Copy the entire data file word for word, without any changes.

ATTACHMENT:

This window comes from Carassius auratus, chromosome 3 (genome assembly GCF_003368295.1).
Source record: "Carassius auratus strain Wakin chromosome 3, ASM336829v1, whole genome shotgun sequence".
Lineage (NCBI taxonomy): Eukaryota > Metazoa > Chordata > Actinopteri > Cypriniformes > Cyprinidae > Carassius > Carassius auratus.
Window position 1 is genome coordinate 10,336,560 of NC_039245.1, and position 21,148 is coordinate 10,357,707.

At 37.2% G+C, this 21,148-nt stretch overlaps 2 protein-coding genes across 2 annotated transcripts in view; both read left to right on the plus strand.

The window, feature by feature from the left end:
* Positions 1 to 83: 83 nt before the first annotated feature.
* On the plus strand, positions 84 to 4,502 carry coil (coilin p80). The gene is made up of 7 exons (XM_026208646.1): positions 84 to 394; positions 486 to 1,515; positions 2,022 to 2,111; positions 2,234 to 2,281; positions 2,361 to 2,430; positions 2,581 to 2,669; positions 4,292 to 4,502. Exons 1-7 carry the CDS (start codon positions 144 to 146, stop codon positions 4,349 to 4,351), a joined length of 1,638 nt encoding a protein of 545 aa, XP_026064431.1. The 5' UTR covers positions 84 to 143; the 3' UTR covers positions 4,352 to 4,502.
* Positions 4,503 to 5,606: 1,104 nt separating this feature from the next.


This window comes from Carassius auratus, chromosome 3 (genome assembly GCF_003368295.1).
Source record: "Carassius auratus strain Wakin chromosome 3, ASM336829v1, whole genome shotgun sequence".
Lineage (NCBI taxonomy): Eukaryota > Metazoa > Chordata > Actinopteri > Cypriniformes > Cyprinidae > Carassius > Carassius auratus.
Window position 1 is genome coordinate 10,336,560 of NC_039245.1, and position 21,148 is coordinate 10,357,707.

At 37.2% G+C, this 21,148-nt stretch overlaps 2 protein-coding genes across 2 annotated transcripts in view; both read left to right on the plus strand.

The window, feature by feature from the left end:
* Positions 1 to 83: 83 nt before the first annotated feature.
* On the plus strand, positions 84 to 4,502 carry coil (coilin p80). The gene is made up of 7 exons (XM_026208646.1): positions 84 to 394; positions 486 to 1,515; positions 2,022 to 2,111; positions 2,234 to 2,281; positions 2,361 to 2,430; positions 2,581 to 2,669; positions 4,292 to 4,502. Exons 1-7 carry the CDS (start codon positions 144 to 146, stop codon positions 4,349 to 4,351), a joined length of 1,638 nt encoding a protein of 545 aa, XP_026064431.1. The 5' UTR covers positions 84 to 143; the 3' UTR covers positions 4,352 to 4,502.
* Positions 4,503 to 5,606: 1,104 nt separating this feature from the next.